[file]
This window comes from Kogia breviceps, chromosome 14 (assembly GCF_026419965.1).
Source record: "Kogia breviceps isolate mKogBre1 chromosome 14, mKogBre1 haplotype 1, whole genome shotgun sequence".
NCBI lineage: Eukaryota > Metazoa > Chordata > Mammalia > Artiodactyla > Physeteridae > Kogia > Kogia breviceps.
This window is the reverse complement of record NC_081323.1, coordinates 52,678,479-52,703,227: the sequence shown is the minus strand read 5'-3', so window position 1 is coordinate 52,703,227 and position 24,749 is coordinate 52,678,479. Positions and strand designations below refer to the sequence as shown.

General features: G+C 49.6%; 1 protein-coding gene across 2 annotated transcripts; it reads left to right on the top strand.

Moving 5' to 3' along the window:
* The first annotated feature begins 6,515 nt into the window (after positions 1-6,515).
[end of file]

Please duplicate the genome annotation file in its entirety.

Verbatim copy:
This window comes from Kogia breviceps, chromosome 14 (assembly GCF_026419965.1).
Source record: "Kogia breviceps isolate mKogBre1 chromosome 14, mKogBre1 haplotype 1, whole genome shotgun sequence".
NCBI lineage: Eukaryota > Metazoa > Chordata > Mammalia > Artiodactyla > Physeteridae > Kogia > Kogia breviceps.
This window is the reverse complement of record NC_081323.1, coordinates 52,678,479-52,703,227: the sequence shown is the minus strand read 5'-3', so window position 1 is coordinate 52,703,227 and position 24,749 is coordinate 52,678,479. Positions and strand designations below refer to the sequence as shown.

General features: G+C 49.6%; 1 protein-coding gene across 2 annotated transcripts; it reads left to right on the top strand.

Moving 5' to 3' along the window:
* The first annotated feature begins 6,515 nt into the window (after positions 1-6,515).